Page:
EDIT: That was Taichung County tax office

To answer some of mr_boogie’s questions…

Taiwan source income is for income paid in Taiwan OR services paid outside of Taiwan but performed in Taiwan.

If you are in the country for less than 90 days in a year, you are not taxed on overseas income for work performed in Taiwan. Yeah, it’s kind of crazy. So if you were present here less than 90 days in 2005 then your overseas income will not be taxed. If you were paid in Taiwan though, you would have to pay tax at the non-resident rate.

If you were present for more than 90 days and less than 183, then overseas income for work performed in Taiwan is taxable at the non-resident rate.

If you were present for 183 days or more, then your overseas income for work performed in Taiwan is taxable at the resident rate. Also note that if you are present for 183 days or more, the tax office may try to claim that any overseas earned income was related to your presence in Taiwan unless you can prove it wasn’t. So it’s best to keep your mouth shut about this, even if that income is completely unrelated to your presence here.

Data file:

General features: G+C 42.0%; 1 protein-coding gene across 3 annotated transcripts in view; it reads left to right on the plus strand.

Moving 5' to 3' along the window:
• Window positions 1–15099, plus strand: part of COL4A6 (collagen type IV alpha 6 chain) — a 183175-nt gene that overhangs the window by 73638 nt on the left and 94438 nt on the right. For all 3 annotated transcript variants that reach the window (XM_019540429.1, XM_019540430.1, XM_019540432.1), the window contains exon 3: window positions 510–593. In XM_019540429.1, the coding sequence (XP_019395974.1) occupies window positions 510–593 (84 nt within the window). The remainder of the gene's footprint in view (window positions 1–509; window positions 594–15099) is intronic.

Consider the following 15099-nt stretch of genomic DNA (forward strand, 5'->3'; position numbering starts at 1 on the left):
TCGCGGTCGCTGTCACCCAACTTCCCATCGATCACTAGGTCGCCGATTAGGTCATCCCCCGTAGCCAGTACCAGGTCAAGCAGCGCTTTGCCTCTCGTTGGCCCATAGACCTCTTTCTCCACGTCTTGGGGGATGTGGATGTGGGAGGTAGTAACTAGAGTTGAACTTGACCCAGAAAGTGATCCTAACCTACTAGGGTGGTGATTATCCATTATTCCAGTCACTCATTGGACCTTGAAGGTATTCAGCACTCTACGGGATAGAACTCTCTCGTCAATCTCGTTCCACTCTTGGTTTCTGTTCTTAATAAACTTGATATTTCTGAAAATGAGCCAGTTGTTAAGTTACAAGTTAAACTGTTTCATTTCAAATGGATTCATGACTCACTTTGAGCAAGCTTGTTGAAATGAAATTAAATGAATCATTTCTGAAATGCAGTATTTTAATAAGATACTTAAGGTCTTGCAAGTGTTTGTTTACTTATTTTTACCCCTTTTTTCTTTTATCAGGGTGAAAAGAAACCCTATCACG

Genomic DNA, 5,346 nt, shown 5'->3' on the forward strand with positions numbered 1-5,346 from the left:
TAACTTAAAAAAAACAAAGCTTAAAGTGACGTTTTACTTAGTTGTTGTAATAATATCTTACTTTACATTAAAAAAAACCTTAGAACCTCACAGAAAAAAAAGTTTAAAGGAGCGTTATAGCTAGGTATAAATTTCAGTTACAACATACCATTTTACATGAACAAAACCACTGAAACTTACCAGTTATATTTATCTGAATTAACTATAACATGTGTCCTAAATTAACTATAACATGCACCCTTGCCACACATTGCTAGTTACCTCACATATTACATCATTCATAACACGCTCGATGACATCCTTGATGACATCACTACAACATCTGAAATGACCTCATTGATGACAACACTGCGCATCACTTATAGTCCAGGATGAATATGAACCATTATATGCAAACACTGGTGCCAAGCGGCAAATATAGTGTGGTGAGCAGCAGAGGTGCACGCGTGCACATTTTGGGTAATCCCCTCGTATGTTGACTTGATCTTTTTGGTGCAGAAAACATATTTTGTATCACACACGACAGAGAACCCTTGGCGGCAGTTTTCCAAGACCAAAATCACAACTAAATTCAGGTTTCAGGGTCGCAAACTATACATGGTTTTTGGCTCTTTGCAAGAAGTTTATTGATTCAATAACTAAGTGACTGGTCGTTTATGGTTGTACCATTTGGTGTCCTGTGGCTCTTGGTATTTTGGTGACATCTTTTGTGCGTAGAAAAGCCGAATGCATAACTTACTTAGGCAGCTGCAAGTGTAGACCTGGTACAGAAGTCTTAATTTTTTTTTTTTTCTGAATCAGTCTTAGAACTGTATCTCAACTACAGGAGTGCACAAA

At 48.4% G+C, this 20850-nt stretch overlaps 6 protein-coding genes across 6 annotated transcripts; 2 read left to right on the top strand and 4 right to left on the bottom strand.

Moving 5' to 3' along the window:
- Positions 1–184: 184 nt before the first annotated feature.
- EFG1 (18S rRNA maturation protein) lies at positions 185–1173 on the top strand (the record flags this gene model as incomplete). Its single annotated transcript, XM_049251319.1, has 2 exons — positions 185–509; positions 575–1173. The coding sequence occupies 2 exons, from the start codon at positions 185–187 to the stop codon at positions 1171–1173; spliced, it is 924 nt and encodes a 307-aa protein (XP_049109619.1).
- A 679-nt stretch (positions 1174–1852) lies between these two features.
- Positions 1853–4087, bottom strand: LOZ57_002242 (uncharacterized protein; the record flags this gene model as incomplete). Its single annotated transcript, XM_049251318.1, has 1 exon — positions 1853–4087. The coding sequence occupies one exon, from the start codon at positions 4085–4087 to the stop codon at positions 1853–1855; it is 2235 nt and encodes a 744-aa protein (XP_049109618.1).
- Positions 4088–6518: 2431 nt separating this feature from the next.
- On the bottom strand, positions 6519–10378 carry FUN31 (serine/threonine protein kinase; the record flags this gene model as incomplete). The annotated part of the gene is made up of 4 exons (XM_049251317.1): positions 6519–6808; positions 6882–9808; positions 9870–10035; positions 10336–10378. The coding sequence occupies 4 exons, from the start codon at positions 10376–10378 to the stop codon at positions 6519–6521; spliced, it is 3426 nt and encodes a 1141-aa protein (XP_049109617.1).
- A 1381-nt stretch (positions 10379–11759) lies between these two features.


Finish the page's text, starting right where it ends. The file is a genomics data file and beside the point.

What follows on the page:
And note that this is based on total presence in Taiwan in a calendar year for any reason, not just times you were here for business/work.

What is the deadline for filing your U.S. taxes? Must a return be filed by April 15, or do we still get the extension to June 15 if we’re living overseas?



You get an automatic extension to June 15, but your tax is still due on April 15. If you’re getting a refund or have no tax due then it doesn’t make a difference, but if there’s tax due you will have to pay it by April 15.

Thank you, jlick.

Does anyone know where I can find a Taibei-based accountant who can handle American taxes? The IRS website is less than user-friendly for anything other than a standard tax form.